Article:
19 January 2009

Ravenous Bicentenary

Today is the bicentenary of the birth, here in Boston, of Edgar Allan Poe. Poe and Boston did not get on, perhaps (faults on both sides, no doubt).

He was almost my earliest literary awareness, and certainly my first literary passion. The music of “The Raven” (the music inherent in the poem, I mean, not any musical setting thereof) so enchanted me that I committed it to memory . . . and probably my first artistic exploit was impressing a teacher or two in grade school with this feat. As I am shy by nature, this was in effect my leverage into performance, I suppose.

Much later, when I was undertaking my Master’s in Charlottesville, I saw the room in The Lawn which is preserved as a memorial to UVa’s illustrious expellee (gambling was his weakness, here).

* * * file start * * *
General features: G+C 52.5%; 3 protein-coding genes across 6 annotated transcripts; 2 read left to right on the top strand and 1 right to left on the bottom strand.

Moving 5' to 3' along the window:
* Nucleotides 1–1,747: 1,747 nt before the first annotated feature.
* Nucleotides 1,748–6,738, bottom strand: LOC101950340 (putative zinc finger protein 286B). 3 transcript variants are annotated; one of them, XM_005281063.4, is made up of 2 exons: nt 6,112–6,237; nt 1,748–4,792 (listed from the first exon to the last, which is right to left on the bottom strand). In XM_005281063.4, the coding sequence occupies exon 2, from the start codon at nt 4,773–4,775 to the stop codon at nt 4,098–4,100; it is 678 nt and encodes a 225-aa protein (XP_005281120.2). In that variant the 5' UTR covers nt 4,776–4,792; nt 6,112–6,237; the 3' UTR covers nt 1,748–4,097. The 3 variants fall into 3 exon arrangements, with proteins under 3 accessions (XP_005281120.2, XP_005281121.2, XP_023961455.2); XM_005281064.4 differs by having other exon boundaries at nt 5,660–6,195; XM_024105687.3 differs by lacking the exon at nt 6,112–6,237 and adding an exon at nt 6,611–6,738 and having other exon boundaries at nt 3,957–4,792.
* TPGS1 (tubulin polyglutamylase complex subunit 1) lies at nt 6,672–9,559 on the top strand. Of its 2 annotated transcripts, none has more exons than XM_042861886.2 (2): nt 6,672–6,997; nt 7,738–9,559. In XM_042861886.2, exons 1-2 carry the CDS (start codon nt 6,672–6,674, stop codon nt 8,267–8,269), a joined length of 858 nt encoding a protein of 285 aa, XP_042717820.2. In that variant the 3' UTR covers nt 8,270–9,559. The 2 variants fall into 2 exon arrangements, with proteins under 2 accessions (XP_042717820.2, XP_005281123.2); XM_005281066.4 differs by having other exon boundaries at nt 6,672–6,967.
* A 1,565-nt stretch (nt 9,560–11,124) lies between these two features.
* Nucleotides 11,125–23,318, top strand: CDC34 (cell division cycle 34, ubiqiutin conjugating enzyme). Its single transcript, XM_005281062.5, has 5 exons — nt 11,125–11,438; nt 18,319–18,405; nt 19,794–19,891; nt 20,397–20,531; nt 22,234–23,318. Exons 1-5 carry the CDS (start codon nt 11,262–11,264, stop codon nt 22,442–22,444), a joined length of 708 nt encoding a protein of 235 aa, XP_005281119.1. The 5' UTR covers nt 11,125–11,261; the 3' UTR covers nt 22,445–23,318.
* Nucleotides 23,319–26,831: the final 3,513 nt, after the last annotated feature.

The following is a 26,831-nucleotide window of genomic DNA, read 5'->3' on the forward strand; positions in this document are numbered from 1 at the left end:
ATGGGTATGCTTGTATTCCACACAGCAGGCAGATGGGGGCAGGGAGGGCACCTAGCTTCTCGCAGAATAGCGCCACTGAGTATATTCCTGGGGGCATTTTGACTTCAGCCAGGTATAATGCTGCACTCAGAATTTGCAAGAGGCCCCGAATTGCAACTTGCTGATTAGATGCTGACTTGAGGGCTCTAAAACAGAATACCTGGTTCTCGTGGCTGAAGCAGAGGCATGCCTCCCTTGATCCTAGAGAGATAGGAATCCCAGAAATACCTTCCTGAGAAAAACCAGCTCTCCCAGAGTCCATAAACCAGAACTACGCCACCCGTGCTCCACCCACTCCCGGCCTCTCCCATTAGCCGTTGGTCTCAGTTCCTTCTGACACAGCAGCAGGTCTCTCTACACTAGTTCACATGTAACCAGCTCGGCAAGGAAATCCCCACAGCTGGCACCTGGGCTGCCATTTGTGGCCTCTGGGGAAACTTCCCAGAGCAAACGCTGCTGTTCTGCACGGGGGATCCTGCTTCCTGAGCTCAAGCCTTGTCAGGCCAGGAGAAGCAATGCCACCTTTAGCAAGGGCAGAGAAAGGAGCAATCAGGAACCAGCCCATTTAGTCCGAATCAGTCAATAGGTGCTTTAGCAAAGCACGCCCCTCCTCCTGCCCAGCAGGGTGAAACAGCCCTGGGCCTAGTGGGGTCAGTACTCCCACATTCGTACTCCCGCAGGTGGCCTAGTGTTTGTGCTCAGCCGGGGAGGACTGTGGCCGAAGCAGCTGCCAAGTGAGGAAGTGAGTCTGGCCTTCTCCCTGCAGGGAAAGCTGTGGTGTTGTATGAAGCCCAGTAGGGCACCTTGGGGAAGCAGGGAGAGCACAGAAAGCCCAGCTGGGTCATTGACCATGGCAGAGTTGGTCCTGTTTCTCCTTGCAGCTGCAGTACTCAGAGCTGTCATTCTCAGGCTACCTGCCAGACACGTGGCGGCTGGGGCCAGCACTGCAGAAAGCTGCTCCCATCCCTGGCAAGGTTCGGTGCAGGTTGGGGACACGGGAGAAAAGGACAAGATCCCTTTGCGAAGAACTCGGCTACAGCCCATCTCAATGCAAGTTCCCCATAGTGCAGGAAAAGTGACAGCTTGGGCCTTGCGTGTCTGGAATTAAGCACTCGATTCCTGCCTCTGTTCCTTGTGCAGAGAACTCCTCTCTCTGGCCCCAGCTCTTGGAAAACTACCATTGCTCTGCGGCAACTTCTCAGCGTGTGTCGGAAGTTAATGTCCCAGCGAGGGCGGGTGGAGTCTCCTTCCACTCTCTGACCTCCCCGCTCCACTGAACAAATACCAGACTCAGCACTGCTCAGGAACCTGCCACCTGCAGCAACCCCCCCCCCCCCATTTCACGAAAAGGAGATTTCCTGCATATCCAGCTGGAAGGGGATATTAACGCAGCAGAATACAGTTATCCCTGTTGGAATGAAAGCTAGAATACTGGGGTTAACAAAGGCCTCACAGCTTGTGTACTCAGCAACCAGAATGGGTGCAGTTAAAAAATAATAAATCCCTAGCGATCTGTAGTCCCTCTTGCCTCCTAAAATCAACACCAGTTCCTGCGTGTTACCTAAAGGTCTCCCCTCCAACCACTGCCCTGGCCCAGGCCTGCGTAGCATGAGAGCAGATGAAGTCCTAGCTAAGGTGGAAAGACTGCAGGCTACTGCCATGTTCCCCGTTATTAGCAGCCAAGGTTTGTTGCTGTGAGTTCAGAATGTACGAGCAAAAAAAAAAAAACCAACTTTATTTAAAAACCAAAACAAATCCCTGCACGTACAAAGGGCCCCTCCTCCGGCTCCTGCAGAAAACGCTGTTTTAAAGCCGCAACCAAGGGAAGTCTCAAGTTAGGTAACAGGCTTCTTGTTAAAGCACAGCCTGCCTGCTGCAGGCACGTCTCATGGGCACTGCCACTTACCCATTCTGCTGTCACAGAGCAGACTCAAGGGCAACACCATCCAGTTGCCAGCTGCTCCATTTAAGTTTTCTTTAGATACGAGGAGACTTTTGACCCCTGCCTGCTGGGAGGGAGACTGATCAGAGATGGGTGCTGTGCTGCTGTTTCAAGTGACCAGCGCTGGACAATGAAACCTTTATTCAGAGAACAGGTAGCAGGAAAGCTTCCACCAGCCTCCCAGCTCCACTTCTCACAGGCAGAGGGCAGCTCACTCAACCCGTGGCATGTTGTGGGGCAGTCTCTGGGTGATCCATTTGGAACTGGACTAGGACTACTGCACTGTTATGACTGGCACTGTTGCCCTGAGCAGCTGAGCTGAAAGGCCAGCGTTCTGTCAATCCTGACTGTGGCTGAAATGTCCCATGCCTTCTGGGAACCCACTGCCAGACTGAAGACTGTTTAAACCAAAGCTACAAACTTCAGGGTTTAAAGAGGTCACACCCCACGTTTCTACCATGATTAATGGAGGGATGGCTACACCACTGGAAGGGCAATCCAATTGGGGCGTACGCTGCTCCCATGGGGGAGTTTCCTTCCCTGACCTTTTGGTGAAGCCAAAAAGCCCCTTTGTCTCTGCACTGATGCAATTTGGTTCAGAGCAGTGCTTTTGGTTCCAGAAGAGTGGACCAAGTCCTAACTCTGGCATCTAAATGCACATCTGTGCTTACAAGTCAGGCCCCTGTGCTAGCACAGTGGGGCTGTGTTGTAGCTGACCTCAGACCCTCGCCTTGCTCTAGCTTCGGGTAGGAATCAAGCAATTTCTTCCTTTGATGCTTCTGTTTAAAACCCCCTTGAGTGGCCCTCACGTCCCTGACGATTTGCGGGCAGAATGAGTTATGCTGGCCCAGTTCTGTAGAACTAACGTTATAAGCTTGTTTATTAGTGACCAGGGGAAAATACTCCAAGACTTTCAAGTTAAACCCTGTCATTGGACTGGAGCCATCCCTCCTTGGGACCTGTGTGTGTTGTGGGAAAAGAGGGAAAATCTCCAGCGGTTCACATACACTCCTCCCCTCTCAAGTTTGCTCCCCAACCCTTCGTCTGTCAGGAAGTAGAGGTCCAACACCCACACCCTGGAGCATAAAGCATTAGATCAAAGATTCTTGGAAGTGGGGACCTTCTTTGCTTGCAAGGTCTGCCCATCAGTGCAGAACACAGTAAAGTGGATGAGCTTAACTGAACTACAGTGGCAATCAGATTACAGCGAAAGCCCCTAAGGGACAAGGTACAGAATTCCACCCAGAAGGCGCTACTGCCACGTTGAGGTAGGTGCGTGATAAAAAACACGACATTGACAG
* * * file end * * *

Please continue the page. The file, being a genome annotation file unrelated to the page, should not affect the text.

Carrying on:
[ click on the photo, and a characteristic bird will come into view ]

Yesterday I ran into this amusing remark from a man whose precise centenary will defy celebration:

I don't know how old I am because the goat ate the Bible that had my birth certificate in it. The goat lived to be twenty-seven.
— Satchel Paige (1906?-1982)

1 comment:

Cato said...

And so did you play Rachmaninov's cantata-symphony version of Poe's poem "The Bells"?